Applications of Our Work to Huntington’s Disease

The last part of our study focused on looking at changes in brain vascular gene expression in the context of Huntington’s disease (HD). HD is an inherited neurodegenerative disease caused by a change in the huntingtin (HTT) gene. This devastating disease leads to decline of motor function, cognitive abilities, and ultimately death. To this date, there is no cure for HD nor are there many suitable therapies.

Previous studies have shown that the brain vasculature is affected in HD. However, an extensive look at these changes at a genetic level has not been performed. Using the genetic map  we created, we were able to observe the genetic differences in individuals with HD. 

Interestingly, we found that many of the genes in the HD endothelial cells were similarly found in HD neurons. We had not seen this in our earlier studies because no molecular map for these cells existed at the time. Our study revealed that a similar pattern of genes that leads to dysfunction in HD neurons is also present in the HD brain endothelial cells. Perhaps these genes contribute to the brain vascular dysfunction that has previously been observed in HD and targeting them specifically could help treat the disease.

The Importance of the Brain Vasculature in Human Disease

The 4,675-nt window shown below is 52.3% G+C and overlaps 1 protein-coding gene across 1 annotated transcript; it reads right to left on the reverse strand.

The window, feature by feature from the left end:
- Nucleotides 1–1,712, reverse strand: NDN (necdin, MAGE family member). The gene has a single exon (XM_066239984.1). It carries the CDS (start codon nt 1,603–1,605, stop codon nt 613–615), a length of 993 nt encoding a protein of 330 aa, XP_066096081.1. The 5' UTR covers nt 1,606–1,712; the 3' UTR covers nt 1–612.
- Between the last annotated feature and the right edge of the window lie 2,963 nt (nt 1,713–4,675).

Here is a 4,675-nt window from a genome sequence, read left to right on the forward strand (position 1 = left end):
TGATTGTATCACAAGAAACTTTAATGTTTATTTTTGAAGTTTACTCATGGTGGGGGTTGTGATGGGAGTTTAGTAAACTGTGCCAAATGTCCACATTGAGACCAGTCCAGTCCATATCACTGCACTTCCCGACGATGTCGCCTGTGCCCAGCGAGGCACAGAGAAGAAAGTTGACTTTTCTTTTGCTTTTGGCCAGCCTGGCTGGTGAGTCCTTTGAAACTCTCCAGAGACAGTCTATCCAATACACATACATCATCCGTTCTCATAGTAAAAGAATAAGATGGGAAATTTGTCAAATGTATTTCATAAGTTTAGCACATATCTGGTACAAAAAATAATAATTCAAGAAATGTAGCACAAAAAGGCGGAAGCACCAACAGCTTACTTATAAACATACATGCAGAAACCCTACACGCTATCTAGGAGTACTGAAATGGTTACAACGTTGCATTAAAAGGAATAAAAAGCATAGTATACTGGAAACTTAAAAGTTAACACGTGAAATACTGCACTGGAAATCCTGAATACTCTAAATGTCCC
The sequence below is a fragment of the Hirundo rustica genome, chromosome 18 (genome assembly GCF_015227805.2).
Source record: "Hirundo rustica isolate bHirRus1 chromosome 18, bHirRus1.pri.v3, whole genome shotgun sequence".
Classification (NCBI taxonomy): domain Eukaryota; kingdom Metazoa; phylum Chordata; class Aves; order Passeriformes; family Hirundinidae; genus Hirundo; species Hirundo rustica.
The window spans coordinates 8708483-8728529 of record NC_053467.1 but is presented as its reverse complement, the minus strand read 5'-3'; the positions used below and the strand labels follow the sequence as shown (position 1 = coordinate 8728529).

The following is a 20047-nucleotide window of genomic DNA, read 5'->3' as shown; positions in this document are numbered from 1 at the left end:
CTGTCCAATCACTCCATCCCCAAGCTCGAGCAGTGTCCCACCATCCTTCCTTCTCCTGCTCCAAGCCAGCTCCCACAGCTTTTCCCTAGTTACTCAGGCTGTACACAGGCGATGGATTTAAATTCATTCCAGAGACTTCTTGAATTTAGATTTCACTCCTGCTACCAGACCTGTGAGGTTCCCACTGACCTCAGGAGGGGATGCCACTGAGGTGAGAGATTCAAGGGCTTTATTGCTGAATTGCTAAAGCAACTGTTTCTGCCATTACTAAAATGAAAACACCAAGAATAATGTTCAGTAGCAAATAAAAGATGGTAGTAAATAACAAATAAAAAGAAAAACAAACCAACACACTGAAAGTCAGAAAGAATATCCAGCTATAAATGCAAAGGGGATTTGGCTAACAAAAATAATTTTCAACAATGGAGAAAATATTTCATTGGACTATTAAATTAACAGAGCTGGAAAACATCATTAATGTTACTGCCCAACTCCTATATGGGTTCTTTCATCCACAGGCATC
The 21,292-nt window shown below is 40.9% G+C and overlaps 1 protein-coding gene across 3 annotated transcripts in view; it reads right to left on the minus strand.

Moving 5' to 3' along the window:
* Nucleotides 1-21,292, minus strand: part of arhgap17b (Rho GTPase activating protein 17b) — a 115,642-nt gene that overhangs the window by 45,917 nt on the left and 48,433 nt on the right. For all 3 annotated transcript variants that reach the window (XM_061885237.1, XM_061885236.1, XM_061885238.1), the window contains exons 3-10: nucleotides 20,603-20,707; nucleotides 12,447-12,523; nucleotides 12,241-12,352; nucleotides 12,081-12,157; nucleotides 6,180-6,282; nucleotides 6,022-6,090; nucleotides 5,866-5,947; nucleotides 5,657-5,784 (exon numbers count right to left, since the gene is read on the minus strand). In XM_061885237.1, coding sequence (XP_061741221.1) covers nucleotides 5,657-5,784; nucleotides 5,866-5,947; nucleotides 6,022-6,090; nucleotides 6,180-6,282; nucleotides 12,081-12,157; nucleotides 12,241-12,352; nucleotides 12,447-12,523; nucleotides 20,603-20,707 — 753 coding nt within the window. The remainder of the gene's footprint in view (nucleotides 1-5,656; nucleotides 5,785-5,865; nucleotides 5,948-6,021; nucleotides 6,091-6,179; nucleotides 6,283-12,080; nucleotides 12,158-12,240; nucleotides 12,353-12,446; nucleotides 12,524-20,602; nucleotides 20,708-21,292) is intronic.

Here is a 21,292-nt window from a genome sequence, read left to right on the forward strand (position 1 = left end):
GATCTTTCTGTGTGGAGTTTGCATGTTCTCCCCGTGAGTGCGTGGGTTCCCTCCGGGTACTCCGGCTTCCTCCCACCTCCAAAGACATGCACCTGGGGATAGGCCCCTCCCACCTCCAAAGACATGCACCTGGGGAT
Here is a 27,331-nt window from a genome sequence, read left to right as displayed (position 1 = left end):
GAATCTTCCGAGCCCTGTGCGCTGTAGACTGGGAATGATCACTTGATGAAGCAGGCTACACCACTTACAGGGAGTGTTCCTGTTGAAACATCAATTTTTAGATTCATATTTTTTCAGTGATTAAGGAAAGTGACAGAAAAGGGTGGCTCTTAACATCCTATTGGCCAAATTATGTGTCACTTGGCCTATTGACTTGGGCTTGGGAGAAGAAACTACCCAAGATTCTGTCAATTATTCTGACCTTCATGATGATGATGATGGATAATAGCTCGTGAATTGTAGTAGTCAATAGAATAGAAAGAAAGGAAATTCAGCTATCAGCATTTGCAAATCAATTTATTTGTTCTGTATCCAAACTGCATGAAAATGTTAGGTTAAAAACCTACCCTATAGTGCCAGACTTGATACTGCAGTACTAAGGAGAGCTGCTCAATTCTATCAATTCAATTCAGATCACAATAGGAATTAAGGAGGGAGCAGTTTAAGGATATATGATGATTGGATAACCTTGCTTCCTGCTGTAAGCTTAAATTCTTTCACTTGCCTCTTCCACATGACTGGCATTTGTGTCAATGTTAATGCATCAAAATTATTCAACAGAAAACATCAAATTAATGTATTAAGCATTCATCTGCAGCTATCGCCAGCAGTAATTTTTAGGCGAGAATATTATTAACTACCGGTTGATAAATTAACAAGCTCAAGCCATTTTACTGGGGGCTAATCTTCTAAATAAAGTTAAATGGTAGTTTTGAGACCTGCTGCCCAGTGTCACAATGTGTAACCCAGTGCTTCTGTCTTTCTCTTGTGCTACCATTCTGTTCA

Our work provides a resource to the field of neuroscience. The powerful thing about these types of studies is that there is so much information that has yet to be discovered. Many other research groups can download our molecular map  and look for genes they find interesting. We highlight the important genes for HD, but others can study different diseases like Alzheimer’s and Parkinson’s disease. This research allowed us to study both the healthy and diseased brain. Additionally, our work could help uncover new approaches for treating currently incurable diseases. Perhaps by better understanding the human brain vasculature, we can now develop specific approaches for treating human diseases.

Written By: Francisco Garcia

Academic Editor: Chemist 

Non-Academic Editor: General Practice Lawyer 

Original Paper

• Title: Single-cell dissection of the human brain vasculature

• Journal: Nature

• Date Published: 14 February 2022